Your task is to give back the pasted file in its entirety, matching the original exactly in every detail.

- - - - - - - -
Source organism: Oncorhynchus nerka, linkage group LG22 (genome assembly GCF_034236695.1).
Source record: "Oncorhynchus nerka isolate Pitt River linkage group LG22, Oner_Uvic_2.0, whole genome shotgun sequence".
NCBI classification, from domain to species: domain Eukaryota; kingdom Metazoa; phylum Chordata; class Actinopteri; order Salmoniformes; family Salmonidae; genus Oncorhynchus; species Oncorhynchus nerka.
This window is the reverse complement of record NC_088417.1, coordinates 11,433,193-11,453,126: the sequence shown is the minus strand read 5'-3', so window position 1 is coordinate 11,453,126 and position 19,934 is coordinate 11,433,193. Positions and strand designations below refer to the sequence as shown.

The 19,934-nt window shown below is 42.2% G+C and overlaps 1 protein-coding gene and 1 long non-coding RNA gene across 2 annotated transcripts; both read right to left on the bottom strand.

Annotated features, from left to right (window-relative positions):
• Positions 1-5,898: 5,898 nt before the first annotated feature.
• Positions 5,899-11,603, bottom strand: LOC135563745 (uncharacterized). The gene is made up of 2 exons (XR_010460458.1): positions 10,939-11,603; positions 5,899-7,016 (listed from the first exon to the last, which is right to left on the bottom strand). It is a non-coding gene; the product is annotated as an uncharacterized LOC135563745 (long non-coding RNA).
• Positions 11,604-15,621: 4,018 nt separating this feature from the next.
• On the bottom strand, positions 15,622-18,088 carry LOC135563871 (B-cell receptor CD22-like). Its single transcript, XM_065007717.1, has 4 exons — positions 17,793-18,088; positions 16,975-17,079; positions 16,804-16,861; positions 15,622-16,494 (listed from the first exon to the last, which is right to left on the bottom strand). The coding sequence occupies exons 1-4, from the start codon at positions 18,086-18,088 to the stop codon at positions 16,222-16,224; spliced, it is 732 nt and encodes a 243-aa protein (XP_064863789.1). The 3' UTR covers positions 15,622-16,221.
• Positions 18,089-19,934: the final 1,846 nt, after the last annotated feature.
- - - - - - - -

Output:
Source organism: Oncorhynchus nerka, linkage group LG22 (genome assembly GCF_034236695.1).
Source record: "Oncorhynchus nerka isolate Pitt River linkage group LG22, Oner_Uvic_2.0, whole genome shotgun sequence".
NCBI classification, from domain to species: domain Eukaryota; kingdom Metazoa; phylum Chordata; class Actinopteri; order Salmoniformes; family Salmonidae; genus Oncorhynchus; species Oncorhynchus nerka.
This window is the reverse complement of record NC_088417.1, coordinates 11,433,193-11,453,126: the sequence shown is the minus strand read 5'-3', so window position 1 is coordinate 11,453,126 and position 19,934 is coordinate 11,433,193. Positions and strand designations below refer to the sequence as shown.

The 19,934-nt window shown below is 42.2% G+C and overlaps 1 protein-coding gene and 1 long non-coding RNA gene across 2 annotated transcripts; both read right to left on the bottom strand.

Annotated features, from left to right (window-relative positions):
• Positions 1-5,898: 5,898 nt before the first annotated feature.
• Positions 5,899-11,603, bottom strand: LOC135563745 (uncharacterized). The gene is made up of 2 exons (XR_010460458.1): positions 10,939-11,603; positions 5,899-7,016 (listed from the first exon to the last, which is right to left on the bottom strand). It is a non-coding gene; the product is annotated as an uncharacterized LOC135563745 (long non-coding RNA).
• Positions 11,604-15,621: 4,018 nt separating this feature from the next.
• On the bottom strand, positions 15,622-18,088 carry LOC135563871 (B-cell receptor CD22-like). Its single transcript, XM_065007717.1, has 4 exons — positions 17,793-18,088; positions 16,975-17,079; positions 16,804-16,861; positions 15,622-16,494 (listed from the first exon to the last, which is right to left on the bottom strand). The coding sequence occupies exons 1-4, from the start codon at positions 18,086-18,088 to the stop codon at positions 16,222-16,224; spliced, it is 732 nt and encodes a 243-aa protein (XP_064863789.1). The 3' UTR covers positions 15,622-16,221.
• Positions 18,089-19,934: the final 1,846 nt, after the last annotated feature.